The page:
Andy Crestodina (another Google Trends fan) has figured out a lot of the best tricks for getting more out of Google Analytics. Trends are good for figuring out what people are thinking about more generally, but Analytics is where you figure out what they’re coming to your site for and what they’re doing when they get there.

If you use Google Analytics effectively, the data you glean can help with keyword research, topic development, and refining your strategy as you go.

4) Use tools, but don’t let them take the place of strategy.

Content marketing tools abound. We’ve got the aforementioned Google tools, a dizzying array of software, social So many tools! Graphic via Curatanetworks, tools for organizing your content creation process, amplifying the reach of your content, tracking performance, and so many more.

Kristina Halvorson offers the reminder that we can get carried away with our tools and tactics. Content marketing isn’t just about what we can do or think might be cool to do, it has to be strategic. Don’t let those tools distract from creating and sticking to a strategy.

5) Use personas. But remember, they’re not a creative writing project.

Personas are content marketing 101. We all know we need them, but the harder part is making sure they’re based on something real.

It might feel fun and creative to sit down and write out what you think is going on in the mind of your ideal customer, but unless you’re basing what goes into your persona on actual interviews or data, you’re writing fiction. Jenny Magic and Melissa Breker brought up the inconvenient truth that for personas to do their job and make your content marketing strategy more effective, they can’t just be a creative writing project.

say "no" for a better content strategy6) When creating a content strategy, saying “no” isn’t just ok, it’s important.

This is another gem from Kristina Halvorson (and one of the pieces of advice on this list that can easily extend to life beyond content marketing). Marketers are creative people and, as such, we tend to have more ideas than we can reasonably execute.

An important part of developing a content strategy that will be effective and sustainable is the ability to say “no.” Producing a blog post a day, a weekly video series, and an infographic all this month might sound like a great plan ­– but do you actually have the resources to execute that plan? Carefully consider what you can accomplish, so you create the most effective and efficient strategy within your means.

7) Always ask “why?”

Another Halvorson tip: think like a five year old. Every step of putting together your strategy and creating your askwhycontent, ask “why?” Why are you doing this? Why is this important?

Just keep asking until you get down to those big, hard-to-answer philosophical questions. If your content answers everything up to that point, you know you’ve dug deep into something really useful.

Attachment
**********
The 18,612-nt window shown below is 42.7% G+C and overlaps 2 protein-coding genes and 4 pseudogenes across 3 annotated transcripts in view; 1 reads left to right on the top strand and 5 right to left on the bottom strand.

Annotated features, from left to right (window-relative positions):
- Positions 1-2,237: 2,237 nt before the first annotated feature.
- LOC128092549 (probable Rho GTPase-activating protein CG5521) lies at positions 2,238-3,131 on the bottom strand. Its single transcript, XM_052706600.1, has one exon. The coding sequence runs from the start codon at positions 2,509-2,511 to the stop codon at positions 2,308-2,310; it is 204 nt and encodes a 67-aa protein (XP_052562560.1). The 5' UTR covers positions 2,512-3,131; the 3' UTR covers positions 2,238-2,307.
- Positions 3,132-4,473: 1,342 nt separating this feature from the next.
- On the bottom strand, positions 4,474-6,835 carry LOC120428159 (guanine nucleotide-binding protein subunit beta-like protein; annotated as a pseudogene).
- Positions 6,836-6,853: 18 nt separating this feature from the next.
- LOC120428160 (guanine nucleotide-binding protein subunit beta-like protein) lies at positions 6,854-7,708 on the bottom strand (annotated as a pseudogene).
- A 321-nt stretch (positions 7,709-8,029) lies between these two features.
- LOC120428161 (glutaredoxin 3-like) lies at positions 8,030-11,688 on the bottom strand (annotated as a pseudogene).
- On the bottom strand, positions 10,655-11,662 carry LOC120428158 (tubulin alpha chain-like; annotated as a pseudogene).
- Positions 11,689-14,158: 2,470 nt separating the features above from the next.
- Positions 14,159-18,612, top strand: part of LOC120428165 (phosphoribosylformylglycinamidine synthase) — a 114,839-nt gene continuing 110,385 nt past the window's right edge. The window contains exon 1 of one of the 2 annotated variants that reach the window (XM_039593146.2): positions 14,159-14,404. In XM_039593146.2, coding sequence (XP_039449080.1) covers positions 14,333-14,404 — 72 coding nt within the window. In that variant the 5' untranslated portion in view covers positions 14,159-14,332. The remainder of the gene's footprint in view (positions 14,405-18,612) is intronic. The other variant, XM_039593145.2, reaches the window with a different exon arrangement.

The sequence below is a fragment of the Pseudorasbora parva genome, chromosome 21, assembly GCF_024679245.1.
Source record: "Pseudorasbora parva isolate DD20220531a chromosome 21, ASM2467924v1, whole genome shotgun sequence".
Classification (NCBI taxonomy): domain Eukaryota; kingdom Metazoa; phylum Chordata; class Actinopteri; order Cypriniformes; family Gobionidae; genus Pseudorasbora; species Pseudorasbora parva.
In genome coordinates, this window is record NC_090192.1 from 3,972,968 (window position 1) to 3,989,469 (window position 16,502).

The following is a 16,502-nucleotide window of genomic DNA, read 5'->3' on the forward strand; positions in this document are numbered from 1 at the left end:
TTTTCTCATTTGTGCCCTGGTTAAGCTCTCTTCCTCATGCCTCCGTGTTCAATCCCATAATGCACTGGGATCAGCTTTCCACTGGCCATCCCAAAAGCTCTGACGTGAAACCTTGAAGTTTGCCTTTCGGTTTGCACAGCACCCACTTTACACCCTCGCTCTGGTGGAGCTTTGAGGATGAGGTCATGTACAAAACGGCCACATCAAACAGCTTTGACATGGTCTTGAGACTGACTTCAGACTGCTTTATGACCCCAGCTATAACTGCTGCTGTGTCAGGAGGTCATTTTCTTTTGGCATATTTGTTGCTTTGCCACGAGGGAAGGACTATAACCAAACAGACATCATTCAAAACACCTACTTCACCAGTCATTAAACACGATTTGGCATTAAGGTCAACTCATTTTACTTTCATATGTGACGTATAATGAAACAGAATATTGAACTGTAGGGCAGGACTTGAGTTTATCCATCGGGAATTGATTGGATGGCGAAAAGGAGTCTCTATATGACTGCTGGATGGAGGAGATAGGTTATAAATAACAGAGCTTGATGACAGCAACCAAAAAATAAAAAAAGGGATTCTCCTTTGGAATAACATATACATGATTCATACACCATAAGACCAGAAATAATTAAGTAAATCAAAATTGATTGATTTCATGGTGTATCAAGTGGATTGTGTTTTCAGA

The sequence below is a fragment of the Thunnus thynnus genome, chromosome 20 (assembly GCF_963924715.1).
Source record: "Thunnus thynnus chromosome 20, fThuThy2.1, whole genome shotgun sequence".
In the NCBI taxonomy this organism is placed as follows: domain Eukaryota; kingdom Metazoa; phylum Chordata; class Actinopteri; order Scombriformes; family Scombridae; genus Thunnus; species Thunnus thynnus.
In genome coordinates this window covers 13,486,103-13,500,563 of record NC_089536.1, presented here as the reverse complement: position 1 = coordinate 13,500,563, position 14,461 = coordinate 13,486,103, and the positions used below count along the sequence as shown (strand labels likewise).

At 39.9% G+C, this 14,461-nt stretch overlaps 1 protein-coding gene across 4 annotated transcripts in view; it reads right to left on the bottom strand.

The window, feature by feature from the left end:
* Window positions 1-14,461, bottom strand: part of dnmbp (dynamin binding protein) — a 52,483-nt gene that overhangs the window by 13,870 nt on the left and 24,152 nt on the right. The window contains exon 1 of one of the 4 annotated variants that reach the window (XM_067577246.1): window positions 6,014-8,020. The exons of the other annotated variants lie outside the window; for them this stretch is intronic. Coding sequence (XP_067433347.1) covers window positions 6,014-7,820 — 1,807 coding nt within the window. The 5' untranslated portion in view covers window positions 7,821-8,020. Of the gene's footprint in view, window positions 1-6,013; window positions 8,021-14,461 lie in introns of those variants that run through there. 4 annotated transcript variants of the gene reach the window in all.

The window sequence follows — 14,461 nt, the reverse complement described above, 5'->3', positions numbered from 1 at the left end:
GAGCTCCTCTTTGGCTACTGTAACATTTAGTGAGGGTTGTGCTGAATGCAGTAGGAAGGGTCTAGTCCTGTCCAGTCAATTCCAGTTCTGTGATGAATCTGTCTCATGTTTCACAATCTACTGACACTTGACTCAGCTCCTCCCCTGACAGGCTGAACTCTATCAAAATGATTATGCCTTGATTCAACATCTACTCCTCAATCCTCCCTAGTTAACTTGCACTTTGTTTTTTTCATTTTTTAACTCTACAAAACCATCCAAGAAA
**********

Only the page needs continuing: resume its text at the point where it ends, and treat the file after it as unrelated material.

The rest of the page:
8) Writing is not grammar, it’s thinking.

You may have noticed a few sentences in this post that start with “and” or “but.” Well Ann Handley told me I could :) .

The grammatical rules that may have seemed like gospel when you were learning to write in school aren’t the most important part of writing well. In fact, any time they have a negative influence on the readability or personality of your content, they should be set aside.

What matters is the thought that goes into the work. Writing must be useful and meaningful and something your reader can relate to. More than any proper use of a semi-colon, that’s what makes writing good in the world of content marketing.

9) Whenever you could use some extra writing inspiration, check out style guides.

Do you ever look over the style guides produced by some of the companies putting out great content? I have to admit, I never really thought to, but Ann Handley recommends it as a way to keep your writing fresh.

A few she specifically recommends are:

If you know of any other good ones worth checking out, let me know,

influencer marketing

Find influencers with Followerwonk

10) If you don’t have one already, develop a plan to start connecting with influencers ASAP.

In his talk on influencer marketing, Lee Odden stressed how people are much more likely to trust experts than brands. This is a pretty intuitive point: how much more likely are you to make a decision based on the advice of a person you trust versus that of a brand?

That makes any expert in your industry with an engaged audience somebody you want to know. And more to the point, somebody that you want to know and trust you well enough to share your content. This isn’t easy though, you need a plan to best determine which influencers you want to connect with and how best to establish, nurture, and maintain that connection.

11) Be sure to target actual influencers, not just people that are popular.

It’s possible for someone to have a large following and obvious popularity, without being a person with influence. Odden explains the distinction: a brandividual is popular, but an influencer can create popularity.

Popularity might be measured in things like followers, but an influencer is likely to have a more engaged audience. Their followers aren’t just passive listeners, but make a point to interact and become a part of the their community. That’s how you tell the difference.